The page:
The skull of Psittacosaurus was highly modified compared to other ornithischian dinosaurs of its time. The skull was extremely tall and short, with an almost round profile in some species. The portion in front of the orbit (eye socket) was only 40% of total skull length, shorter than any other known ornithischian. The lower jaws of psittacosaurs are characterized by a bulbous vertical ridge down the center of each tooth. Both upper and lower jaws sported a pronounced beak, formed from the rostral and predentary bones, respectively. The bony core of the beak may have been sheathed in keratin to provide a sharp cutting surface for cropping plant material. As the generic name suggests, the short skull and beak superficially resembled those of modern parrots. Psittacosaurus skulls shared several adaptations with more derived ceratopsians, such as the unique rostral bone at the tip of the upper jaw, and the flared jugal (cheek) bones. However, there was still no sign of the bony neck frill or prominent facial horns which would develop in later ceratopsians. Bony horns did protrude from the skull of P. sibiricus, but these are thought to be an example of convergent evolution.
Psittacosaurus postcranial skeletons were more typical of a 'generic' bipedal ornithischian. In P. mongoliensis, similarly to other species, the forelimbs were only 58% as long as the hindlimbs, indicating that these animals were almost totally bipedal in life. There were only four digits on the manus ('hand'), as opposed to the five found in most other ornithischians (including all other ceratopsians). Overall, the four-toed hindfoot was very similar to many other small ornithischians.[/color]
Psittacosaurus was named in 1923 by Henry Fairfield Osborn, paleontologist and president of the American Museum of Natural History (AMNH) in a paper published on October 19. The generic name is composed of the Greek words ψιττακος/psittakos ('parrot') and σαυρος/sauros ('lizard'), suggested by the superficially parrot-like beak of these animals and their reptilian nature.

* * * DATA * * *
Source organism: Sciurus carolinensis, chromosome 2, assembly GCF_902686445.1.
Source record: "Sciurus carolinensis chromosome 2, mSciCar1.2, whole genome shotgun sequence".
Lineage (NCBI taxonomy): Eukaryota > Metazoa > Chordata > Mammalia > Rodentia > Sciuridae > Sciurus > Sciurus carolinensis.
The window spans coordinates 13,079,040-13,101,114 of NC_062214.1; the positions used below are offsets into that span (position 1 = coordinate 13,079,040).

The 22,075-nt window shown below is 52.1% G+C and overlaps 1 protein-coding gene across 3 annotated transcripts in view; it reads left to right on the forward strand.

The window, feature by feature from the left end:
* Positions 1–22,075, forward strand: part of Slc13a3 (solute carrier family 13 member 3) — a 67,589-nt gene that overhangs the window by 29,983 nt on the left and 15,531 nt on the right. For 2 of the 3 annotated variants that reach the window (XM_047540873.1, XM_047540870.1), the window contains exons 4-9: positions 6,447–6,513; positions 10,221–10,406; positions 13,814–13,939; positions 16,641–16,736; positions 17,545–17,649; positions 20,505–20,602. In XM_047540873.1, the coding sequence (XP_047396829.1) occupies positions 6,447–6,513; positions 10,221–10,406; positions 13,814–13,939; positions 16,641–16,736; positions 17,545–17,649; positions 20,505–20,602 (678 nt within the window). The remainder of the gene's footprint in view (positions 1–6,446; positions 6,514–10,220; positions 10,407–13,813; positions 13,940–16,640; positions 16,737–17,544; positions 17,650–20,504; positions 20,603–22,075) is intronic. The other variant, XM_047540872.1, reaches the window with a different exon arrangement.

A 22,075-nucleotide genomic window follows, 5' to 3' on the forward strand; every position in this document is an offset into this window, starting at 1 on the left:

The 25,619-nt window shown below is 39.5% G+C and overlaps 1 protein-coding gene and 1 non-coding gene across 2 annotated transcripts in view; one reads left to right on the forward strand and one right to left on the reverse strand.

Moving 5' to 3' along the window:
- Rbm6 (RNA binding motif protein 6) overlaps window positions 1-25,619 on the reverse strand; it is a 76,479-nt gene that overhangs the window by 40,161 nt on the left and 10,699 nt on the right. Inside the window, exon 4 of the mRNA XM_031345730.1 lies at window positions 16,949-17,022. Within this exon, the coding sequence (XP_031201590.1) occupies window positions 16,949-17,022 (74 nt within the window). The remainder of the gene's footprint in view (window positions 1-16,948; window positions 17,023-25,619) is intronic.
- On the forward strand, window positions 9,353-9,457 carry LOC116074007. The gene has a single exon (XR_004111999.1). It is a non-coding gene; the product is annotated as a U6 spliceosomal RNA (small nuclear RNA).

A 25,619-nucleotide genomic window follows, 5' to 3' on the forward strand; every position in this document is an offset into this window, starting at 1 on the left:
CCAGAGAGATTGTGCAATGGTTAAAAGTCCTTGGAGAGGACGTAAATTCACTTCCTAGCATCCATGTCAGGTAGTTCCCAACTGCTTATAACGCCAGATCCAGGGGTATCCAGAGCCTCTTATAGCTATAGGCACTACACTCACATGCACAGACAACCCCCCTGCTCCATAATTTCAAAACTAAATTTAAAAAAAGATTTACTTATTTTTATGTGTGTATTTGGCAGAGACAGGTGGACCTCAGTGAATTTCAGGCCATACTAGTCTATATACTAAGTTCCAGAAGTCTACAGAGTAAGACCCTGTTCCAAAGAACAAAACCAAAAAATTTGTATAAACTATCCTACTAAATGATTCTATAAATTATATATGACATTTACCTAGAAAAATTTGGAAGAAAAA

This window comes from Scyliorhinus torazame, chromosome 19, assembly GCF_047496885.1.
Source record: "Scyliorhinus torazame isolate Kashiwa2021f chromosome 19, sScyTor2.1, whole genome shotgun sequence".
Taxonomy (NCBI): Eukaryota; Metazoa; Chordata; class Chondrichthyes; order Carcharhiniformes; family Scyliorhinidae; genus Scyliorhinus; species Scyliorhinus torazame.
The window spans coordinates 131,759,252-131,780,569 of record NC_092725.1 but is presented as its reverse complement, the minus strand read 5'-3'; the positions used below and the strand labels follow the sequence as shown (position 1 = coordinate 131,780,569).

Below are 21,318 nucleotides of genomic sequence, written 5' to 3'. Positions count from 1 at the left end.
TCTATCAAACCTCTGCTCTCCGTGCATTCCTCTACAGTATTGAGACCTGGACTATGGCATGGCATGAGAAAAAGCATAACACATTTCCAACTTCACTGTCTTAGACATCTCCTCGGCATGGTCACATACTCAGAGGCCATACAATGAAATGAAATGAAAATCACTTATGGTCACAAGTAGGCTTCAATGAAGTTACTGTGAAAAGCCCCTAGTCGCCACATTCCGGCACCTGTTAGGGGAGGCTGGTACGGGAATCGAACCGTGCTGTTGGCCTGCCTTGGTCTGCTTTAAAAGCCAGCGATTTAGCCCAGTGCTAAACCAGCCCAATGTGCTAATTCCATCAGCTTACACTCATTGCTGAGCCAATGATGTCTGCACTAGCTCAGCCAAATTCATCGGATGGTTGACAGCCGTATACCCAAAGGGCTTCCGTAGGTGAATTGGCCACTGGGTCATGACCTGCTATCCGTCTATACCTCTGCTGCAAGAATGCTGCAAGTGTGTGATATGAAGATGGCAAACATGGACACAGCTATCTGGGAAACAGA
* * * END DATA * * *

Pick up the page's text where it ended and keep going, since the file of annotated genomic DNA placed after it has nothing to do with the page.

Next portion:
Over a dozen species have been referred to the genus Psittacosaurus, although only nine to eleven are considered valid today. This is the highest number of valid species currently assigned to any single dinosaur genus (not including birds). In contrast, most other dinosaur genera are monospecific, containing only a single known species. The difference is most likely due to quirks of the fossil record. While Psittacosaurus is known from hundreds of fossil specimens, most other dinosaur species are known from far fewer, and many are represented by only a single specimen. With a very high sample size, the diversity of Psittacosaurus can be analyzed more completely than that of most dinosaur genera, resulting in the recognition of more species. Most extant animal genera are represented by multiple species, suggesting that this may have been the case for extinct dinosaur genera as well, although most of these species may not have been preserved. In addition, most dinosaurs are known solely from bones and can only be evaluated from a morphological standpoint, whereas extant species often have very similar skeletal morphology but differ in other ways which would not normally be preserved in the fossil record, such as behavior, or coloration. Therefore actual species diversity may be much higher than currently recognized in this and other dinosaur genera.